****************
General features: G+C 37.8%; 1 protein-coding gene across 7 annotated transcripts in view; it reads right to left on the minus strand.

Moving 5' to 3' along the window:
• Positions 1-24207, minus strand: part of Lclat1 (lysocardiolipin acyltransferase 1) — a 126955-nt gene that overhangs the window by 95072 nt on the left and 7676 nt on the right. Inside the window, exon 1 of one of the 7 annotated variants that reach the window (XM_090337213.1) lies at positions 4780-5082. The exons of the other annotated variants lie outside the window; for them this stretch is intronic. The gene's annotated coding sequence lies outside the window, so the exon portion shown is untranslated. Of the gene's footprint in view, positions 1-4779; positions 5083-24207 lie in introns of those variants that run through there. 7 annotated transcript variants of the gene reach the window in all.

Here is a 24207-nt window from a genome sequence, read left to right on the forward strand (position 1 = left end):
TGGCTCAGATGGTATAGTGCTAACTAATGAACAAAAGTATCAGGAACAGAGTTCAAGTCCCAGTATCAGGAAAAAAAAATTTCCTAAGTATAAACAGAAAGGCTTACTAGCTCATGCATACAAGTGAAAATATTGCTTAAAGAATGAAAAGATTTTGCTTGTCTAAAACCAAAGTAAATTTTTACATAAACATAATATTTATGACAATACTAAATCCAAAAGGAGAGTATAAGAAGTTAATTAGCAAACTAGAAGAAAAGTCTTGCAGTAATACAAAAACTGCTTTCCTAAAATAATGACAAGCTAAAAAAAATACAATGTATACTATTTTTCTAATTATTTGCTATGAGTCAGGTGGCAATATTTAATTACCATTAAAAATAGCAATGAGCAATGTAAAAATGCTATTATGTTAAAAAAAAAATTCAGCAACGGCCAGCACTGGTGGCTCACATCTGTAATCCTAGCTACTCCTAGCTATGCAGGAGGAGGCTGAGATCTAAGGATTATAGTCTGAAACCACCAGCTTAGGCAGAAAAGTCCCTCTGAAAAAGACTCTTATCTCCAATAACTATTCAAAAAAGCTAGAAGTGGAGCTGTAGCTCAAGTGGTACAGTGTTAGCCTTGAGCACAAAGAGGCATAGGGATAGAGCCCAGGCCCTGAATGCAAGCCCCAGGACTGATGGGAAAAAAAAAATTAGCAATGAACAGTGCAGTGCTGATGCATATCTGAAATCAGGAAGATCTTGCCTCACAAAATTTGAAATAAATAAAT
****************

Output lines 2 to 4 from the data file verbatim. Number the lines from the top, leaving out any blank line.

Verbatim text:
Moving 5' to 3' along the window:
• Positions 1-24207, minus strand: part of Lclat1 (lysocardiolipin acyltransferase 1) — a 126955-nt gene that overhangs the window by 95072 nt on the left and 7676 nt on the right. Inside the window, exon 1 of one of the 7 annotated variants that reach the window (XM_090337213.1) lies at positions 4780-5082. The exons of the other annotated variants lie outside the window; for them this stretch is intronic. The gene's annotated coding sequence lies outside the window, so the exon portion shown is untranslated. Of the gene's footprint in view, positions 1-4779; positions 5083-24207 lie in introns of those variants that run through there. 7 annotated transcript variants of the gene reach the window in all.

Here is a 24207-nt window from a genome sequence, read left to right on the forward strand (position 1 = left end):